HCMC Dining Guide

Friday, February 12, 2016

Tet in the Mekong Delta

The annual Tet (Lunar New Year) holiday arrived earlier this week, ushering in the Year of the Monkey. I ended up getting stuck in Saigon for Tet last year and didn't want to repeat that, but thanks in part to a fairly last-minute decision by my better half to go to Perth on her own I had to cobble together something with a couple of other desperate friends. With flights and trains to everywhere either sold out or obscenely expensive, we chose to motorbike around the Mekong Delta for a few days. Even with a combined 15+ years in Saigon between the three of us, none had actually seen much of the region, even though it is practically in our backyard.

On Saturday morning we set off for My Tho, 70 km (45 miles) away and the gateway to the delta. We arrived early in the afternoon, found a hotel and walked down to the riverfront. The area was teeming with activity, as the Tet flower market was in full bloom and hundreds of people were shopping for goods.

 That evening we wandered around most of the city center, and it was booming. Saigon is famously empty during Tet, as a huge chunk of the population heads to their hometowns to be with family. The Mekong Delta is a major feeder region for Saigon, with tens of thousands heading to the big city lights for better economic prospects. Now, all of these people were home, and the delta was packed. It seemed ironic that we had left a massive city for a tiny one, with the latter one being busier.

The next morning we headed out for Vinh Long, crossing the Tien River on the massive Rach Mieu bridge, one of several suspension bridges built with Japanese assistance over the last decade to replace slow ferry crossings and reduce travel time in the region.
 Of course, there are still dozens of ferries operating on the numerous branches of the Mekong River throughout the delta, and we used a wide range of them - from large boats that could carry trucks and buses to tiny motorboats that could barely fit 10 motorbikes.

 We arrived in Vinh Long at mid-day and weren't impressed by the hotel offerings. Some quick Googling brought us an array of 'homestay' options, and we were soon on another ferry heading to An Binh Island, just across the Co Chien River from town.

Another huge bridge in the hazy distance.
 The area around the homestay was a welcome relief from the madness of the pre-Tet delta cities, with gravel footpaths replacing streets and little in the way of traffic.

 And there was a puppy!
 We got drunk on whiskey that night while playing card games and got yelled at by a French couple. The following morning was the Super Bowl, but there was no sign of it even existing. We headed out for Tra Vinh under yet more beautiful blue skies, passing verdant rice paddies and stunning Khmer temples along the way. The delta was originally populated by the Cham empire, which ruled from what is now Cambodia. Before ethnic Vietnamese made their way down from the Red River Delta up north, the Khmer lived here - I knew all of this, but I didn't realize these temples were still here. They are strikingly different from Vietnamese temples, and there happened to be one down the road from our hotel in Tra Vinh.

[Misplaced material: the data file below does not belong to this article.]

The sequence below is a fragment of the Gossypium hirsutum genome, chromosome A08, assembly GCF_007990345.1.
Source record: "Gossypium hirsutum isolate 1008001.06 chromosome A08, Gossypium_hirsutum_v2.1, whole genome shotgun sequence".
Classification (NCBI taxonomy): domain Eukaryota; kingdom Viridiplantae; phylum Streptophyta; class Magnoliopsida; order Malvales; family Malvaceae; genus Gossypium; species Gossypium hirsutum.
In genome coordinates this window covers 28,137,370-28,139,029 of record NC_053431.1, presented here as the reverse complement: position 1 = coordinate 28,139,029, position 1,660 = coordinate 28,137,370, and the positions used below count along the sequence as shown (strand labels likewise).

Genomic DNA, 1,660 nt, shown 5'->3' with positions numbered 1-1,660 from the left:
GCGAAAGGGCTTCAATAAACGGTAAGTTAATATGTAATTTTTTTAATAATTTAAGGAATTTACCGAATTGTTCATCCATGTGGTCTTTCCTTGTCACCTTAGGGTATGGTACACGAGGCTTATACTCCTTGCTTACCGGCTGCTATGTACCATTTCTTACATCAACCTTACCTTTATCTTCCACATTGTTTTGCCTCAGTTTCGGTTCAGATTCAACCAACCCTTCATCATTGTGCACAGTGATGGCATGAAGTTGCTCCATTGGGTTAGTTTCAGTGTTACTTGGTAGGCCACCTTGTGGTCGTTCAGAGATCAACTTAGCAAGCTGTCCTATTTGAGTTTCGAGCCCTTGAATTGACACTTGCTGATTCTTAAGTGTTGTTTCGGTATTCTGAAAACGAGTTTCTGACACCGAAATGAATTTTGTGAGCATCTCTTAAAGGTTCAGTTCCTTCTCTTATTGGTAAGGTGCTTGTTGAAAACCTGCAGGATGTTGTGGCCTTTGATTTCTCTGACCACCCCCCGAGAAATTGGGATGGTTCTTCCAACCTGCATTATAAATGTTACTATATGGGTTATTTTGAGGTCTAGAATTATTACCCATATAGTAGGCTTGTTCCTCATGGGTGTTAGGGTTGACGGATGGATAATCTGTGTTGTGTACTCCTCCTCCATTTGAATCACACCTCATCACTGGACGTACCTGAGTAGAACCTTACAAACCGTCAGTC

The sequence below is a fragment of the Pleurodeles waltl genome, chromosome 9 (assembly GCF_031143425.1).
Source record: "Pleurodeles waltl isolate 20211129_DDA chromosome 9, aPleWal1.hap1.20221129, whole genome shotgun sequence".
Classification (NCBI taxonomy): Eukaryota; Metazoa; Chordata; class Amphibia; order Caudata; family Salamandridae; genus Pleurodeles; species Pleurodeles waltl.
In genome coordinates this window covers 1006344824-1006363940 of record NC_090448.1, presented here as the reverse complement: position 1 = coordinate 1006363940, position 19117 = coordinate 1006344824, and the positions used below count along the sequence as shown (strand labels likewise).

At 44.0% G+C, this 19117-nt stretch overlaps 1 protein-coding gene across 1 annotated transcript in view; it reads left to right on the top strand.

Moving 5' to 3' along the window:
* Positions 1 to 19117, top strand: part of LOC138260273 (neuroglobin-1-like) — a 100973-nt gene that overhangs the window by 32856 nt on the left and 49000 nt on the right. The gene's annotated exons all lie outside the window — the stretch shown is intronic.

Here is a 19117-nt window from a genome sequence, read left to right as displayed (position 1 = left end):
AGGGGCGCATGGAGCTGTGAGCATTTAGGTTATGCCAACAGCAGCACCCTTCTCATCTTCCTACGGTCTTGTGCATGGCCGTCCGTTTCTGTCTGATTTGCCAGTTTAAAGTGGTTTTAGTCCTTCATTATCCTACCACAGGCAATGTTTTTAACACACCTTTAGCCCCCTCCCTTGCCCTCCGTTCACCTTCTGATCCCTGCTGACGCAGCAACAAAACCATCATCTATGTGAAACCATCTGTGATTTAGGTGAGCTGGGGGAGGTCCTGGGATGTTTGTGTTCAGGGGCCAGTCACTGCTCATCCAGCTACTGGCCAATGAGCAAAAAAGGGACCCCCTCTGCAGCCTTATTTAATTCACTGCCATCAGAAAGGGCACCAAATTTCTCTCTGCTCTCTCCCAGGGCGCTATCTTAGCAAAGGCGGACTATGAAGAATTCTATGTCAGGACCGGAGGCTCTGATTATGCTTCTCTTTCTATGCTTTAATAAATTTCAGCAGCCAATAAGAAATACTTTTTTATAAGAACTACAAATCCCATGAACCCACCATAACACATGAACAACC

That evening we celebrated New Year's Day with a seafood feast, after which we noticed spotlights in another part of town. We drove over and found something completely unexpected: a tourism park home to huge restaurants, lakes, a karaoke hall, a completely over-the-top wedding palace and circular entertainment area replete with Greek arches and a DJ pit in the middle of a fountain. We paid $5 to get into 'The Nightlife', as it was being advertised, and were treated to techno blasted at top volume and a huge crowd of young, well-dressed Vietnamese going insane. This is the type of thing you expect to see in Saigon, not in a small city in the deep south that most people have never heard of. We gawked at this Vegas-on-the-Mekong for a while and then left before our ears started bleeding.

 The following day brought us back to Saigon via a lunch stop in Ben Tre. This was all highway so we got it over with as quickly as possible and were back in the big, quiet city by mid-afternoon with sore butts. It had been a nice getaway, with the evergreen, pancake-flat delta providing easy riding. Back to the grind on Monday. Happy Lunar New Year!

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